My research addresses various fundamental problems of fluid and solid mechanics, including fluid-structure interactions, hydrodynamic instabilities, animal locomotion, aeroelasticity, rotating flows, and plant biomechanics. It generally involves a combination of analytical modeling, experiments, and numerical work.
There are several examples of convergent evolution among swimming animals (sharks, dolphins, and ichthyosaurs, for instance). This raises several important questions: What is the relation between form and function for these animals? Can the fish shapes be understood in terms of hydrodynamics only? Can we design performant swimming robots inspired from fish? (Right picture: Carp swimming through weeds in a stream, by Ando Hiroshige.)
A flag starts to flutter when it is placed in a flow with sufficient speed. This model problem of fluid-structure interactions has been extensively studied since the pioneering works of Rayleigh in the 19th century. Yet, its nonlinear dynamics is still poorly understood and efficient methods to extract energy from this aeroelastic instability remain to be developed.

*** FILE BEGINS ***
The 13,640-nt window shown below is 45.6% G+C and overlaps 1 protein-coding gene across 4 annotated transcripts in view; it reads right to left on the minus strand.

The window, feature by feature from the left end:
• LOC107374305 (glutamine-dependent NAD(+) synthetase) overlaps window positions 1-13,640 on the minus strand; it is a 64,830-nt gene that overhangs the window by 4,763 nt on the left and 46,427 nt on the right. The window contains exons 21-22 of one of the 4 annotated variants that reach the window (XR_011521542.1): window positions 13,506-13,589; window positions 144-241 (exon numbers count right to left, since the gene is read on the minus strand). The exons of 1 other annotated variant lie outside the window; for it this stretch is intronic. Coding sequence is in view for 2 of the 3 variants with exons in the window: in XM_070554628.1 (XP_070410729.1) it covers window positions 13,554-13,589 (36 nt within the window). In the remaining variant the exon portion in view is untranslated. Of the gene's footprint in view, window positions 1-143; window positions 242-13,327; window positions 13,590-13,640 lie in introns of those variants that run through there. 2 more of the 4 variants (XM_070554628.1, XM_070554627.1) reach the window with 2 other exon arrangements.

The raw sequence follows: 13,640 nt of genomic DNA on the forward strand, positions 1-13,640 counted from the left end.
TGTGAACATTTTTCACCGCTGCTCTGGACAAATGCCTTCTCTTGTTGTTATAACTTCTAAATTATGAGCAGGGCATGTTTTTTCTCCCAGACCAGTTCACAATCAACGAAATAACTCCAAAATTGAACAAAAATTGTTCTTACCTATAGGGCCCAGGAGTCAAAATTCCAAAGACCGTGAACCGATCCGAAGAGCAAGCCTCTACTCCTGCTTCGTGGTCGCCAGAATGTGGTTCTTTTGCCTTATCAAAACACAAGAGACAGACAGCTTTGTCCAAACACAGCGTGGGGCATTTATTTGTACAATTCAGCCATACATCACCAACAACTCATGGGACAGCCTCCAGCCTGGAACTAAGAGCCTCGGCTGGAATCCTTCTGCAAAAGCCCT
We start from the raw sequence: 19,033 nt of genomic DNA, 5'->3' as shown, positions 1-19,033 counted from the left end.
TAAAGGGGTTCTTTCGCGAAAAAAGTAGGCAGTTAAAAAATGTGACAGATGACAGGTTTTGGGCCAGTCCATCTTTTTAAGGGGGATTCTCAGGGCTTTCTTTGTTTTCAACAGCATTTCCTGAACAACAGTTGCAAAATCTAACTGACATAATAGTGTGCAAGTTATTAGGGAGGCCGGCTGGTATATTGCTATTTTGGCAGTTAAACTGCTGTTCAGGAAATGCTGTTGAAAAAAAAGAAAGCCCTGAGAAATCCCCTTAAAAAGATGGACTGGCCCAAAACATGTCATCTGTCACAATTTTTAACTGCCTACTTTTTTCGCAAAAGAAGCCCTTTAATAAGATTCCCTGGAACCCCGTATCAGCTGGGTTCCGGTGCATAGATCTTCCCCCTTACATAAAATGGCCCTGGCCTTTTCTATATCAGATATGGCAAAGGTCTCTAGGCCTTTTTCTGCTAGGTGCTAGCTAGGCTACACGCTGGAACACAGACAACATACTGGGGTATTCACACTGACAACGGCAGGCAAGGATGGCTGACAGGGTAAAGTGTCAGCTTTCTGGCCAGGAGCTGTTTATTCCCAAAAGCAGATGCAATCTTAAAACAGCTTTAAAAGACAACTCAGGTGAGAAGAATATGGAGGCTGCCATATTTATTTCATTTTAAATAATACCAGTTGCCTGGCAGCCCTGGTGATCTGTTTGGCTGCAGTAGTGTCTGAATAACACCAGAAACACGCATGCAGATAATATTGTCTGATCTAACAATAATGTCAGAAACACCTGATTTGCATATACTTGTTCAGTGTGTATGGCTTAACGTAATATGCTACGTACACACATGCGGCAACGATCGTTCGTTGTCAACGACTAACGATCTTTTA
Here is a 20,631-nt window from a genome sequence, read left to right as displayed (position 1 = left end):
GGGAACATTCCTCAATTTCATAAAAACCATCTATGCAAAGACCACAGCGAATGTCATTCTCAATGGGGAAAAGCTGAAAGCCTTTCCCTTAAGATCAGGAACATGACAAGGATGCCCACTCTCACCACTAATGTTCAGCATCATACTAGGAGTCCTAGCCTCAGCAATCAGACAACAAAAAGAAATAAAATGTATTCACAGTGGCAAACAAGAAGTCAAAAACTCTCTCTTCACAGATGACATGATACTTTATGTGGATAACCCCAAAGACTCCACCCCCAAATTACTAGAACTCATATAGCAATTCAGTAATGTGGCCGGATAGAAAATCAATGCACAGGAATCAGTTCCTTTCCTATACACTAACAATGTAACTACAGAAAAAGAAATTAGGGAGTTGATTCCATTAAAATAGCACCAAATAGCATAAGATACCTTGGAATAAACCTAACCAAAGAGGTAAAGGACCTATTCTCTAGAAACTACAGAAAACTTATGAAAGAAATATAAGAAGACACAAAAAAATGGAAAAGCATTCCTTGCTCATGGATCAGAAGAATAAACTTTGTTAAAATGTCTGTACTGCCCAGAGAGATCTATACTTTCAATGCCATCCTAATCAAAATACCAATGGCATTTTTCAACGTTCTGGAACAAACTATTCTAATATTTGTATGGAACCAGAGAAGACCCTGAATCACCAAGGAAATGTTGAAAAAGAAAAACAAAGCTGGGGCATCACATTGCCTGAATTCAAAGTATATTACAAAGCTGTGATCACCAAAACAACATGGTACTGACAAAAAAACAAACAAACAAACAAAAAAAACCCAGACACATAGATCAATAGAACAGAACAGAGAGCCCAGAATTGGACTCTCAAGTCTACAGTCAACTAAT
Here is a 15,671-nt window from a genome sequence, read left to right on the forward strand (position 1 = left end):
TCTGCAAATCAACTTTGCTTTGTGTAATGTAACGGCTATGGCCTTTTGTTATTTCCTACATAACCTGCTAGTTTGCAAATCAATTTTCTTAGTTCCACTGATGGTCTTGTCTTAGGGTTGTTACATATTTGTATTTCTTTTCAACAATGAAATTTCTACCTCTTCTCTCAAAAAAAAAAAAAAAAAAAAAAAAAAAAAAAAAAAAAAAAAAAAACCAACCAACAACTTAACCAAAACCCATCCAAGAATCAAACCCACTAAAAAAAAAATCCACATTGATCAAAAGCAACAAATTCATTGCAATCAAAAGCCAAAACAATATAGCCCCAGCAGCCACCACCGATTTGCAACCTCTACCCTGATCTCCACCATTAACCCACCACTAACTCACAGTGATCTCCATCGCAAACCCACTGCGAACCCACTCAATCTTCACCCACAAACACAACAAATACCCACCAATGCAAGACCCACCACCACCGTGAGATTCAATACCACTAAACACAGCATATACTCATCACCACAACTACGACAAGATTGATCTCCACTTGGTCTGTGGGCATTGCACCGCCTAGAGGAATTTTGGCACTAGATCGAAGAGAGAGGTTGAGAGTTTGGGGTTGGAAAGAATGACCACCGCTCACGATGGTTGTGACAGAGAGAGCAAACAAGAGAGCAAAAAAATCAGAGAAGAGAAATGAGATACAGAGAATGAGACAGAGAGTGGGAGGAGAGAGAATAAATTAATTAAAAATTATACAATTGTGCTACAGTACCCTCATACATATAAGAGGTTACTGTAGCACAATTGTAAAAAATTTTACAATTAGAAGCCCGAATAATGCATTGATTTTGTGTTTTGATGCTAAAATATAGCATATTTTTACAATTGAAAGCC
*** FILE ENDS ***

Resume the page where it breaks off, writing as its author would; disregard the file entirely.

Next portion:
In his notebooks, Leonardo da Vinci observed that “all the branches of a tree at every stage of its height, when put together, are equal in thickness to the trunk”. Yet, the mechanisms underlying this Leonardo’s rule are still debated today. One hypothesis is that branches sense wind-induced loads and adjust their diameters to resist fracture, while keeping biomass investments to a minimum.
Flagella and Cilia
Flagella and cilia are slender organelles used by eukaryotic cells to produce or sense flow. Although their internal structure, the axoneme, has been remarkably conserved throughout evolution, their kinematics can be very diverse. We have studied whether these kinematics could result from a minimization of energetic costs.
I am always open to new projects and collaborations, so feel free to contact me.